Lok-Kwan offers acupuncture treatment that gets immediate results. ‘Lok-Kwan’ means ‘happily serving the people’, a reminder that we're here to nourish each other as we discover ourselves.

Lok-Kwan performing Flying Shiatsu at Isla Mujeres


"Lok-Kwan's art/work has restored my view of acupuncture."

Ang Garcia

Acupuncture and Energy Medicine

Acupuncture works by mobilizing and regulating the energetic system of the body to prevent and treat disease. Drop a pebble into a pond and you see ripples. The effects of acupuncture are just as immediately felt. The medicine I offer is 'rooted in the Spirit', meaning that the emotional, psychological, and spiritual aspects are always taken into consideration in understanding and treating a disease.
Complex and difficult conditions become treatable when we understand that they are not separate entities but stages of transformation. Whether the problem is migraines, high blood pressure, low back pain, anxiety, insomnia, low energy, or hair loss, knowing how diseases move and mutate within the body to affect different functions and organs points the way to cure. Energy medicine is not deterministic. It is an open system that allows for transformation. There are always alternative ways to understand and solve a problem. There are always possibilities for change.
Lok-Kwan has two office locations. The Lincoln Park office is right by Lakeview and DePaul and only ten minutes from downtown Chicago. The Wilmette office is centrally located to serve Evanston, Winnetka, Glenview, and Glencoe. Weekend and evening hours are available. To request an appointment, use the 'forms' link on the top menu, or call 847 323-9297.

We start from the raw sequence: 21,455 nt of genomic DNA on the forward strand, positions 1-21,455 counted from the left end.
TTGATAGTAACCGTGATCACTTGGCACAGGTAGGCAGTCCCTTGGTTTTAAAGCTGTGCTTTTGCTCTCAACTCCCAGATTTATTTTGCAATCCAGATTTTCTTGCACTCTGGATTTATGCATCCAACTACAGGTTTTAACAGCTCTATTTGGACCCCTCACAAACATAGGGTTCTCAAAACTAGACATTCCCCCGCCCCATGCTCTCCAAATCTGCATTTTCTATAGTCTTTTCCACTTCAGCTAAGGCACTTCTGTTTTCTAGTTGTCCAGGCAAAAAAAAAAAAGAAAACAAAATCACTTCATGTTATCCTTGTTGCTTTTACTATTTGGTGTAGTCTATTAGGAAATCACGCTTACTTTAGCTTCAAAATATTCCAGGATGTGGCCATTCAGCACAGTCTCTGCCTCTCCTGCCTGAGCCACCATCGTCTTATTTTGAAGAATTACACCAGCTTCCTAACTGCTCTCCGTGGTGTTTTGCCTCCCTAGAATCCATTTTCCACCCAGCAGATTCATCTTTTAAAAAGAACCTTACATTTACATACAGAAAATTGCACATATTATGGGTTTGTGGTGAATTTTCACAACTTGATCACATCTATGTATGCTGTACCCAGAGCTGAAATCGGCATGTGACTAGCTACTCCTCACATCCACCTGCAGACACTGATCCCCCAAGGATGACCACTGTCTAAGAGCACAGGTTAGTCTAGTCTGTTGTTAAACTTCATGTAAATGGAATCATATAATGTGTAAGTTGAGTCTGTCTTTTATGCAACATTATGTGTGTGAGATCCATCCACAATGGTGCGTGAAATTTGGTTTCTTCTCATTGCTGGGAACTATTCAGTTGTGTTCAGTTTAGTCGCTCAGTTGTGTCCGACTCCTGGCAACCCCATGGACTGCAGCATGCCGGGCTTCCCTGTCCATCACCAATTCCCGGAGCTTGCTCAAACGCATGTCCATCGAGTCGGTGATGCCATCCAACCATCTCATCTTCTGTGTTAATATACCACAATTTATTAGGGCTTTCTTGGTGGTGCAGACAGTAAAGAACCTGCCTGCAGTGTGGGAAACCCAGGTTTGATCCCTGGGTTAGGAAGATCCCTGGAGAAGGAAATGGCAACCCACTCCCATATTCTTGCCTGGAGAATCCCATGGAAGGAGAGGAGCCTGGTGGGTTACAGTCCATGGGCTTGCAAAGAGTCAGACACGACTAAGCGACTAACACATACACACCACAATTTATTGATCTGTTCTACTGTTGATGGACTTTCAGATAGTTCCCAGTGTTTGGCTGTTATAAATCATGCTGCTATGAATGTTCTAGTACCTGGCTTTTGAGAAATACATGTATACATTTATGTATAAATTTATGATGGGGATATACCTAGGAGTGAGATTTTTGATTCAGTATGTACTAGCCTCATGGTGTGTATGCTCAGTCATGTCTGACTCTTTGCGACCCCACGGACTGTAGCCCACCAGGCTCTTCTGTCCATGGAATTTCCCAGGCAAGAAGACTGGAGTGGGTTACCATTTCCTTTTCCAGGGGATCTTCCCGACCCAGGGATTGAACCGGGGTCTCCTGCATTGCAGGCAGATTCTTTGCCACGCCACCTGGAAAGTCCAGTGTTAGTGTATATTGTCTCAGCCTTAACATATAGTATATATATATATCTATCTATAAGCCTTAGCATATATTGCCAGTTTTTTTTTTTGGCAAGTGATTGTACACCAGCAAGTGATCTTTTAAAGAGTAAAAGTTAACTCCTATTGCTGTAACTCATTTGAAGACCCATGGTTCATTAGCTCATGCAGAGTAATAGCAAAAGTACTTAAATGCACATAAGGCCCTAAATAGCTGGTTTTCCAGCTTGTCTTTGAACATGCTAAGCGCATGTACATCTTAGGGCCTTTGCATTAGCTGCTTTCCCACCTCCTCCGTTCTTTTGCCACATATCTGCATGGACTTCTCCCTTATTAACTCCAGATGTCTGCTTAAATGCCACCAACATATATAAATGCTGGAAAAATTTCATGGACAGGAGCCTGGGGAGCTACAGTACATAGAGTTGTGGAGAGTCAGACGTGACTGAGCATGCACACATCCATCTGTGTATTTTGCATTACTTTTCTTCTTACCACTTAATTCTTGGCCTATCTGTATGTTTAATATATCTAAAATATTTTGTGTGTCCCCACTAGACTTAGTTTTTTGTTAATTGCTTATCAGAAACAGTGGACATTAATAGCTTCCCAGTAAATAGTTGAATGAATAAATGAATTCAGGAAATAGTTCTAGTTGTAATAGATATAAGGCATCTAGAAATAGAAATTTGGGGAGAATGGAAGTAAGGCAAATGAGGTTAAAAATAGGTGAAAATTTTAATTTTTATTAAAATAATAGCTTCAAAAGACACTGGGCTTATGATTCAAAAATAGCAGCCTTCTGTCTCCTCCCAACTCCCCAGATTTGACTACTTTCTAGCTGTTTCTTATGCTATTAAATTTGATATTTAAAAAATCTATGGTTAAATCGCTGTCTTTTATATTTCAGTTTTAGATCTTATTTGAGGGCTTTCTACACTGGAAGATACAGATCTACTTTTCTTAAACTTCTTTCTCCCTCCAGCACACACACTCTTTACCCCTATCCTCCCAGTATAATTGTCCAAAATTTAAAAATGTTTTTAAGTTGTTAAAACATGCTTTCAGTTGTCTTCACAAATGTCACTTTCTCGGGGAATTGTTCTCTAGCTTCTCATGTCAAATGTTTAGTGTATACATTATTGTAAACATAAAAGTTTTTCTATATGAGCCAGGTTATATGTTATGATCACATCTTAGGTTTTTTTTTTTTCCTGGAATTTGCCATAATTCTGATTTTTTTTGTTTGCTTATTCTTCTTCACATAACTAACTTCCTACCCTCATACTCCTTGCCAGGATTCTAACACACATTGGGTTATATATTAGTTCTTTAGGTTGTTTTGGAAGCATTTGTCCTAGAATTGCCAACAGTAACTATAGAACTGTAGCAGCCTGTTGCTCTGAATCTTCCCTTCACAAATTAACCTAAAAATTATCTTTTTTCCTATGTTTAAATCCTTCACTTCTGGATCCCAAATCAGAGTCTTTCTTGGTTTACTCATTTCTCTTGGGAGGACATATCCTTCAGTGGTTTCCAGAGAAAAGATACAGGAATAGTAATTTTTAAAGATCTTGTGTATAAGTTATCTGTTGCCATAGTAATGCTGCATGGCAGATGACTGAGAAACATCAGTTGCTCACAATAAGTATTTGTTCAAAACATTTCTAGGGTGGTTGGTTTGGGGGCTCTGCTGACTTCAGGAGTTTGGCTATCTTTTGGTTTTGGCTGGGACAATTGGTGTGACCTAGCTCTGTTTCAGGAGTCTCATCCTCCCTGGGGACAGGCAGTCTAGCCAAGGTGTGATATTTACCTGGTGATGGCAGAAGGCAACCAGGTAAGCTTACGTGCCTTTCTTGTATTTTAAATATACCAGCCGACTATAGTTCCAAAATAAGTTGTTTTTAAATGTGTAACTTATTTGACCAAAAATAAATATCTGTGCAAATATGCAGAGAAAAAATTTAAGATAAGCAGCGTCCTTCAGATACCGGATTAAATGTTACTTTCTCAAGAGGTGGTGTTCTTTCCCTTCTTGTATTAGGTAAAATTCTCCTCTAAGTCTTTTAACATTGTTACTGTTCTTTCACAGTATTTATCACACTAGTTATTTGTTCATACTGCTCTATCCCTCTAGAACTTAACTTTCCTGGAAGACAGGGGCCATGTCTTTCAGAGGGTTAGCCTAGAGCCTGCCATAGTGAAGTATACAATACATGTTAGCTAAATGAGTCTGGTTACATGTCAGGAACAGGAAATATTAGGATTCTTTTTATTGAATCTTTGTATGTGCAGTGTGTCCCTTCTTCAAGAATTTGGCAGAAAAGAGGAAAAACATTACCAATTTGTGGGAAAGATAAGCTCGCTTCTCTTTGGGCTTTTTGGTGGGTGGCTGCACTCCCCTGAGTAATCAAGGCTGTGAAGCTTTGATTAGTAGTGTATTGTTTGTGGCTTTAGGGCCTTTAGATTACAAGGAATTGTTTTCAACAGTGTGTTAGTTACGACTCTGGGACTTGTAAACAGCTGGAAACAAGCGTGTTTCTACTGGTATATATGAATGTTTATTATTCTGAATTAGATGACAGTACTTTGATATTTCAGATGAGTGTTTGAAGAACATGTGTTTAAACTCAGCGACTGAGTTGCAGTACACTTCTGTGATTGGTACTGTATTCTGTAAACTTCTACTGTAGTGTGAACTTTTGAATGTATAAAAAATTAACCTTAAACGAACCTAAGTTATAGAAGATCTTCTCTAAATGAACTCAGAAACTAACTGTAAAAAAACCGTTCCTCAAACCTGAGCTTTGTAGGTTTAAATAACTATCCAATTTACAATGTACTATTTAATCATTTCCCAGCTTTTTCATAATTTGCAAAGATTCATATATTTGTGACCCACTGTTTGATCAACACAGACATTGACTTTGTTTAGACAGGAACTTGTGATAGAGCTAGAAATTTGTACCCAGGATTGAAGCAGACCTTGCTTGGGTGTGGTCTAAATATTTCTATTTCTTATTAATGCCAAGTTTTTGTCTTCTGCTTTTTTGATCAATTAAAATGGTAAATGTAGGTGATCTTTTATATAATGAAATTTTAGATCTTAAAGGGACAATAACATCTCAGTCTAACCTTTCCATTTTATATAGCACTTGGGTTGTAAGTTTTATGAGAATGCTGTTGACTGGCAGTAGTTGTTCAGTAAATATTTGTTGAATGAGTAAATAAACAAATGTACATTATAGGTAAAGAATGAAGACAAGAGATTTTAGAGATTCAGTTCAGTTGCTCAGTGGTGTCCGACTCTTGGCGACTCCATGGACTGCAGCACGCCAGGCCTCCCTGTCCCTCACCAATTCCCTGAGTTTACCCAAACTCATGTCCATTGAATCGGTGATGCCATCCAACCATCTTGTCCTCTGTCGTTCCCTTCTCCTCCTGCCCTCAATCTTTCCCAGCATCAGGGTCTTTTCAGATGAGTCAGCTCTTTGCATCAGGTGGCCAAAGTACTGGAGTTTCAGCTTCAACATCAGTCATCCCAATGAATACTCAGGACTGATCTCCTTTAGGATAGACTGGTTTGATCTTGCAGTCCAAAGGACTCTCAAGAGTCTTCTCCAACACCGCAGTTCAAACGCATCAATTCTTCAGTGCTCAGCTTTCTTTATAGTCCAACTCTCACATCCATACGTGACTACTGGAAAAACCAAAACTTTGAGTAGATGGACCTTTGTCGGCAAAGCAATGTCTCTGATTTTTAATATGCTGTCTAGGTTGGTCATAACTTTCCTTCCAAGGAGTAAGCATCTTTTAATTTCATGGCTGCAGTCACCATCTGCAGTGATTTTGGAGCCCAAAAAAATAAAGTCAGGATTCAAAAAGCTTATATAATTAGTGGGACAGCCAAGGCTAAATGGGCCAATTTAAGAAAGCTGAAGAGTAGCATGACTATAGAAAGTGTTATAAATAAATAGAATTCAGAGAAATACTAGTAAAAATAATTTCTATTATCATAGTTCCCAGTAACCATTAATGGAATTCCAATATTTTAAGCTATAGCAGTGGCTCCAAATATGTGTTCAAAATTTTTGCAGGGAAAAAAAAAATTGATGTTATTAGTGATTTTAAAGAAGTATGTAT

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Chinese TCM doctor wins Nobel prize for discovery of malaria drug

This is without doubt the top TCM news story of 2015. That a TCM doctor is the key person for the discovery of a pharmaceutical drug is quite astounding. Please view Tu Youyou's lecture on Nobelprize.org. It's a fascinating drug discovery story. 

The drug is artemisinin, a derivative from the plant qinghao, artemisia annua, also known as sweet mugwort. Interesting thing is that Dr. Tu did it by combing Chinese medical literature for herbs and formulas for malaria and testing them. She obtained extractions from qinghao in different ways but they did not work. Finally she was tipped off by a closer reading of one line in Ge Hong's 341 AD text "Emergency Formulas to Keep Up One's Sleeve" (shown in above photo from Dr. Tu's Nobel lecture presentation) that says Qinghao should be soaked in water and the juice squeezed out of it for treating malaria: vs. boiling it which is the common decoction method. She then started to explore cool extraction methods that finally led to success. Ge Hong was a most renowned Daoist scholar and philosopher. Actually he had one foot on Daoism and the other squarely on Confucianism but that is another story. Without a doubt, Ge Hong himself experimented with different extraction methods to find the most effective one for preparing qinghao for malaria.